COVID-19/genetics , Pandemics/statistics & numerical data , SARS-CoV-2 , Adult , COVID-19/epidemiology , COVID-19/virology , Cross-Sectional Studies , Female , Genome, Viral/genetics , Humans , Male , Middle Aged , Pandemics/prevention & control , Severity of Illness Index
12.
Chest ; 159(6): 2191-2204, 2021 06.
Article in English | MEDLINE | ID: covidwho-1149108

ABSTRACT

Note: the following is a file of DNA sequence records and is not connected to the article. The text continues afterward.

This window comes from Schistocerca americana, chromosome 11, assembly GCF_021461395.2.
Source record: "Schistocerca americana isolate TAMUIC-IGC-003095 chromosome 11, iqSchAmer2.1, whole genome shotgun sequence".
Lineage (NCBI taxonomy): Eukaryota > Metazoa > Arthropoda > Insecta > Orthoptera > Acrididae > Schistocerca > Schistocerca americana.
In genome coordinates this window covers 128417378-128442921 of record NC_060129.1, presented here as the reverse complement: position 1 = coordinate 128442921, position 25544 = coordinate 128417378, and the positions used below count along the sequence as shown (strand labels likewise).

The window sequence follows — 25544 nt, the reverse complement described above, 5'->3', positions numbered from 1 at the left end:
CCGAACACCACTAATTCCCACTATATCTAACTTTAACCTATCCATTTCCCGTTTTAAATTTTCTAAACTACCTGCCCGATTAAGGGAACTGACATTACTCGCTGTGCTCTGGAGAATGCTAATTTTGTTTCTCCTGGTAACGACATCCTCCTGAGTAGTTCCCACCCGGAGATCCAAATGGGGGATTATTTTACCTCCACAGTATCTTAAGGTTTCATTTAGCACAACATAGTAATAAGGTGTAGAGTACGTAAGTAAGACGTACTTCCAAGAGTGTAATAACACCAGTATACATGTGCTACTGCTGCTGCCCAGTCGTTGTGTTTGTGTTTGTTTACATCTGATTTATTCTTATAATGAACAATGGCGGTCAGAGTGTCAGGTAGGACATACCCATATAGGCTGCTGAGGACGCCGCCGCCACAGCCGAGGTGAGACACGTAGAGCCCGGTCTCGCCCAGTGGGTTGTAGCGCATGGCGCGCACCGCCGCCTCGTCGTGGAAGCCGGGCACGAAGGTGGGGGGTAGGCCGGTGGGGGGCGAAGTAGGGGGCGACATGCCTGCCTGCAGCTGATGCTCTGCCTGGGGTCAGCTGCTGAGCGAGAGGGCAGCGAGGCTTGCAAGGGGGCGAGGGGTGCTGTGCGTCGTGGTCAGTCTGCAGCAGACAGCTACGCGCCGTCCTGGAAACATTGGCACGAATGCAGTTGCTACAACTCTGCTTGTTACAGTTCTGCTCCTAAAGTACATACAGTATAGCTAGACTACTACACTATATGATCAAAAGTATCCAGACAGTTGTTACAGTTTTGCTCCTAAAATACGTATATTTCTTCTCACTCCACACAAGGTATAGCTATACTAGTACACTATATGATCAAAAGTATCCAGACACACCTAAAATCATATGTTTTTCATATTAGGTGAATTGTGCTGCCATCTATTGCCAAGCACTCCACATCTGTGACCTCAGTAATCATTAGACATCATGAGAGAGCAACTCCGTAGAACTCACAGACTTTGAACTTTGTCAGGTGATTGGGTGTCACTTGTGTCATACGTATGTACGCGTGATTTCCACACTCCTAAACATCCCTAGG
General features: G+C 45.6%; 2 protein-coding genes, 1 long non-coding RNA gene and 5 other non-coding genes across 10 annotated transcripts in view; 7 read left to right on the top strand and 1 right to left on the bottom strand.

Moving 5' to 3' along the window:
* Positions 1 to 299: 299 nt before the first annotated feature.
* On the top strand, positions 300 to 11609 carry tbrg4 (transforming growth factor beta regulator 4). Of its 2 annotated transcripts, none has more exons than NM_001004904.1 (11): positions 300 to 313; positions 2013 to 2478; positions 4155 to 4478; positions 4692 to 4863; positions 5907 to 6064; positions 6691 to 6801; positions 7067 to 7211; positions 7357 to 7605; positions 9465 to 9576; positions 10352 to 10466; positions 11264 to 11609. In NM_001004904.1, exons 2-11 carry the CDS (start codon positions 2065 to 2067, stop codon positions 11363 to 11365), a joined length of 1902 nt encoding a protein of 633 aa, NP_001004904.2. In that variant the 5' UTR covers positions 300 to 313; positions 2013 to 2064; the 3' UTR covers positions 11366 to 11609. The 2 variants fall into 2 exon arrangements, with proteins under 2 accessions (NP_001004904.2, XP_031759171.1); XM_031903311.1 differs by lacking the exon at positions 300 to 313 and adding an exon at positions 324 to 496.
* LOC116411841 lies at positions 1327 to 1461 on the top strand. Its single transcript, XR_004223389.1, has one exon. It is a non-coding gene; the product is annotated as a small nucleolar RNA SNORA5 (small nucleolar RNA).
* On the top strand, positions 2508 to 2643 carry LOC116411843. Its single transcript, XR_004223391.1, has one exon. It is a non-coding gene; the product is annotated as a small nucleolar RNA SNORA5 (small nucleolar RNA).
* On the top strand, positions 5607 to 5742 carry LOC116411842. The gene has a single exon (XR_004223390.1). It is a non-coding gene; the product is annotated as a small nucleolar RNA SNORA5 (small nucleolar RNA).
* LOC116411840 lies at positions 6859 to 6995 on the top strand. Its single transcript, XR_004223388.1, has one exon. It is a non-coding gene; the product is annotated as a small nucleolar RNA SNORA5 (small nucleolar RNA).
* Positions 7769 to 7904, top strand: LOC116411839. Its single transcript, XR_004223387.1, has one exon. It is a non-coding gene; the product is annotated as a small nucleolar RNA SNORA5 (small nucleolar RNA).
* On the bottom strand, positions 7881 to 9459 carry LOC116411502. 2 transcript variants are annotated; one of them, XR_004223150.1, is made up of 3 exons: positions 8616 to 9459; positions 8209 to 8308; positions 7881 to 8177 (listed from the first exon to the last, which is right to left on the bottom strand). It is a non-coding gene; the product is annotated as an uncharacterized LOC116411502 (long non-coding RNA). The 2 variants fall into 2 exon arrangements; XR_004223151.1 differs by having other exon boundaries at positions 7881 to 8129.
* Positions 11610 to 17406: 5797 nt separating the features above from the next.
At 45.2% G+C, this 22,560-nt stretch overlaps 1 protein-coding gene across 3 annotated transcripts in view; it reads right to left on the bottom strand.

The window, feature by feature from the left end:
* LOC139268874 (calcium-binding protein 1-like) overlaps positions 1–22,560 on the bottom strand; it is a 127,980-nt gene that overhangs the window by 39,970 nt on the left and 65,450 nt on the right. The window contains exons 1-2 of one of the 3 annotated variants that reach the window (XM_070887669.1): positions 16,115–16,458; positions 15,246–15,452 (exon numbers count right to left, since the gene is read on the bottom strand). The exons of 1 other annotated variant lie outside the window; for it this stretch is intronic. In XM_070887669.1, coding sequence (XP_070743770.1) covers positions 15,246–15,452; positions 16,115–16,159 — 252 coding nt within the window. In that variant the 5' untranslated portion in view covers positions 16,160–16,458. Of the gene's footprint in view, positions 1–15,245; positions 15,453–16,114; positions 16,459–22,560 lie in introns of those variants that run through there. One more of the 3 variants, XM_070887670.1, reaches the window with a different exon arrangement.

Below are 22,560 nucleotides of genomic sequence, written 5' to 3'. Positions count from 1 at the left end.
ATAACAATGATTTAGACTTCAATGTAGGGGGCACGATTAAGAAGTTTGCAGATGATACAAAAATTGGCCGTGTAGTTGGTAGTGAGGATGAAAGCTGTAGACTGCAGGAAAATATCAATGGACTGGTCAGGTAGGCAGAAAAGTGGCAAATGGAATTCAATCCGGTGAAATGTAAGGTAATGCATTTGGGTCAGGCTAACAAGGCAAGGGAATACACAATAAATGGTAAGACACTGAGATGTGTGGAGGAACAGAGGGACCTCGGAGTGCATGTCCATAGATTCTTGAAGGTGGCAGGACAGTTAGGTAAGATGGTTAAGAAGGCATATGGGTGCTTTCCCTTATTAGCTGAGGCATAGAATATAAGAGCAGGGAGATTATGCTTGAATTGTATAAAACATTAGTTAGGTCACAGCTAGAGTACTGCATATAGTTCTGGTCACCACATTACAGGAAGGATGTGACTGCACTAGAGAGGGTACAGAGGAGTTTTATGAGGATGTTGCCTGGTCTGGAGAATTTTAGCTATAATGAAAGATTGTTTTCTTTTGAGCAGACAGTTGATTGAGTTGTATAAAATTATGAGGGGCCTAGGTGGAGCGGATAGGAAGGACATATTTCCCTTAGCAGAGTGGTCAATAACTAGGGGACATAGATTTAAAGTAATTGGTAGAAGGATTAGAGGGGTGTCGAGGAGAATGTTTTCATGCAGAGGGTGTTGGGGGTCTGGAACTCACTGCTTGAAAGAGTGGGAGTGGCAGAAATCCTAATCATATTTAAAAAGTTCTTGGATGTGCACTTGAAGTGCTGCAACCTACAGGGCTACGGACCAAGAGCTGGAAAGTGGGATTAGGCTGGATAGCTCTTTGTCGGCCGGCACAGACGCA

BACKGROUND: Since COVID-19 was identified, its clinical and biological heterogeneity has been recognized. Identifying COVID-19 phenotypes might help guide basic, clinical, and translational research efforts. RESEARCH QUESTION: Does the clinical spectrum of patients with COVID-19 contain distinct phenotypes and subphenotypes? STUDY DESIGN AND METHODS: We included adult patients (≥ 18 years) positive for laboratory-confirmed SARS-CoV-2 infection from a prospective COVID-19 registry database in the Cleveland Clinic Health System in Ohio and Florida. The patients were split into training and testing sets. Using latent class analysis (LCA), we first identified phenotypic clusters of patients with COVID-19 based on demographics, comorbidities, and presenting symptoms. We then identified subphenotypes of hospitalized patients with additional blood biomarker data measured on hospital admission. The associations of phenotypes/subphenotypes and clinical outcomes were investigated. Multivariable prediction models were established to predict assignment to the LCA-defined phenotypes and subphenotypes and then evaluated on an independent testing set. RESULTS: We analyzed data for 20,572 patients. Seven phenotypes were identified on the basis of different profiles of presenting COVID-19 symptoms and existing comorbidities, including the following groups: young, no symptoms; young, symptoms; middle-aged, no symptoms; middle-aged, symptoms; middle-aged, comorbidities; old, no symptoms; and old, symptoms. The rates of inpatient hospitalization for the phenotypes were significantly different (P < .001). Five subphenotypes were identified for the subgroup of hospitalized patients, including the following subgroups: young, elevated WBC and platelet counts; middle-aged, lymphopenic with elevated C-reactive protein; middle-aged, hyperinflammatory; old, leukopenic with comorbidities; and old, hyperinflammatory with kidney dysfunction. The hospital mortality and the times from hospitalization to ICU transfer or death were significantly different (P < .001). The models for predicting the LCA-defined phenotypes and subphenotypes showed high discrimination (concordance index, 0.92 and 0.91). INTERPRETATION: Hypothesis-free LCA-defined phenotypes and subphenotypes of patients with COVID-19 can be identified. These may help clinical investigators conduct stratified analyses in clinical trials and assist basic science researchers in characterizing the pathobiology of the spectrum of COVID-19 presentations.